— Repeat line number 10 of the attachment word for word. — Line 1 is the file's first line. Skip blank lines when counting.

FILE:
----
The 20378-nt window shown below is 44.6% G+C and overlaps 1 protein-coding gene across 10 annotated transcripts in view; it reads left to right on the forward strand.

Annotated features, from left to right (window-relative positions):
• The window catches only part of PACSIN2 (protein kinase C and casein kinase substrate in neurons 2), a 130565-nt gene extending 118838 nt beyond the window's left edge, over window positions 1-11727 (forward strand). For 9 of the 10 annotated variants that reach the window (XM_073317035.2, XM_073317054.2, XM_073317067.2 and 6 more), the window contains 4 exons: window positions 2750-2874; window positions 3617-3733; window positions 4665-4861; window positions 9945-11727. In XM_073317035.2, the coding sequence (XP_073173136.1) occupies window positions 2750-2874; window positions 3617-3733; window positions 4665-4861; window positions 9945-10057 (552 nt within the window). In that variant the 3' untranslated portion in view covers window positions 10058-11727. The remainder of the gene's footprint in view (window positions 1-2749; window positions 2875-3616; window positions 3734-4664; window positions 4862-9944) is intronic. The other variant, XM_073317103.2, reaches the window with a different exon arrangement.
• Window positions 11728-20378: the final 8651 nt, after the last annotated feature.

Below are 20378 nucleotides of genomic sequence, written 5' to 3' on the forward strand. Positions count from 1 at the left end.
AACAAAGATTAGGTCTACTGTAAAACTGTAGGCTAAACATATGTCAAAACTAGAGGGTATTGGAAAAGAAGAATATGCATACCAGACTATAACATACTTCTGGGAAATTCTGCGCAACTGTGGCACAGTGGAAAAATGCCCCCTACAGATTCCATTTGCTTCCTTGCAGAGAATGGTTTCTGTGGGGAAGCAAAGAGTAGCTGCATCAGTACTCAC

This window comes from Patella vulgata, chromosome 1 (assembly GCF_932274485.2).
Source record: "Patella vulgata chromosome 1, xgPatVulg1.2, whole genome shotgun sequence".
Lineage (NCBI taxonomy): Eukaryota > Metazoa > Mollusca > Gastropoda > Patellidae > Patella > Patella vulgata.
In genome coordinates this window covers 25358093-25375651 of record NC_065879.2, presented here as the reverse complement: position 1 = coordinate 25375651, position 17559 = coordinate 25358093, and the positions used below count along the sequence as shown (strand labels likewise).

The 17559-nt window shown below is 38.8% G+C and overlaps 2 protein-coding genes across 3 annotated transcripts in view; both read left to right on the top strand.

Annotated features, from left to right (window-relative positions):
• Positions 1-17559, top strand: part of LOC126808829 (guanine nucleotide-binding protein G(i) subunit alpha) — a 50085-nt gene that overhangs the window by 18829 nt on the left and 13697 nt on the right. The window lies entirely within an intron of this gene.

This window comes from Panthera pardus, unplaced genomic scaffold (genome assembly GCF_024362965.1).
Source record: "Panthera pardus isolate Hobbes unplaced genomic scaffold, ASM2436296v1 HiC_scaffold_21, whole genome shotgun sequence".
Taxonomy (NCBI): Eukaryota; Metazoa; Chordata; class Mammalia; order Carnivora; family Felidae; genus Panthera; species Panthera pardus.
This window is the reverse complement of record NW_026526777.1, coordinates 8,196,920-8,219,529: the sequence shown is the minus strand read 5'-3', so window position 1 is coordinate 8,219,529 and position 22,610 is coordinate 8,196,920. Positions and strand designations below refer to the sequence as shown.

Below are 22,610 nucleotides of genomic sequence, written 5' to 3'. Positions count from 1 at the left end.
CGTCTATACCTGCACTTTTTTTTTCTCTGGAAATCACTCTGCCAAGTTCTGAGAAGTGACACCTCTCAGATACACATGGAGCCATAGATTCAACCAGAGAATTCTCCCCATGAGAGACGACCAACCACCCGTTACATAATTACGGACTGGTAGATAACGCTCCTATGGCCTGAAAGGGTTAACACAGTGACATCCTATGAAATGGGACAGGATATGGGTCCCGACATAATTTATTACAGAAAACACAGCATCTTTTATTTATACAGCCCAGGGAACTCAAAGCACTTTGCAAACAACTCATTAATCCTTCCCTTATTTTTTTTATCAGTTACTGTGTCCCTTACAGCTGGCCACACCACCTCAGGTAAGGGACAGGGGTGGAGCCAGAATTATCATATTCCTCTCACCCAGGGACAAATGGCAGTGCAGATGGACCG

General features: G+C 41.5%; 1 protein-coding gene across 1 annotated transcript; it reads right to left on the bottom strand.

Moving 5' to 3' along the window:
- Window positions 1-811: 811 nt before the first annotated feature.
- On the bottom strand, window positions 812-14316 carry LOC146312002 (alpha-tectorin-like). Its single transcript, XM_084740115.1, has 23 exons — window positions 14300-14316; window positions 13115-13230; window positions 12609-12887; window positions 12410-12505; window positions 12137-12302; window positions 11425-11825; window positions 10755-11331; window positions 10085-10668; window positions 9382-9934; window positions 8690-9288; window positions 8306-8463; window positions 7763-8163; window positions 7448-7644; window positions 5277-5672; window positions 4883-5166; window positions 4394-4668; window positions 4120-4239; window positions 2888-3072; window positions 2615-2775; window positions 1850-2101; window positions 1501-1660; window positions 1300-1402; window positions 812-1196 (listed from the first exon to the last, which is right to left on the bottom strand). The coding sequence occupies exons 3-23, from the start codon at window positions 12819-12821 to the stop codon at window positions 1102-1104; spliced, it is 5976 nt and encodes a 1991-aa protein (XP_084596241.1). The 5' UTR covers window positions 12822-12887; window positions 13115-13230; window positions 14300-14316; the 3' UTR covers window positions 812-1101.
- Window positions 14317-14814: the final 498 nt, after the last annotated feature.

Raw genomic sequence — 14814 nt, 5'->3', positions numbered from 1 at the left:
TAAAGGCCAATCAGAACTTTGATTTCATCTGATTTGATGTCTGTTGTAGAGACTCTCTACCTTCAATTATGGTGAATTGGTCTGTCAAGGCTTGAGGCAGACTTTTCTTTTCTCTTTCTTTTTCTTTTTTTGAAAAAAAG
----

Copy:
In genome coordinates this window covers 25358093-25375651 of record NC_065879.2, presented here as the reverse complement: position 1 = coordinate 25375651, position 17559 = coordinate 25358093, and the positions used below count along the sequence as shown (strand labels likewise).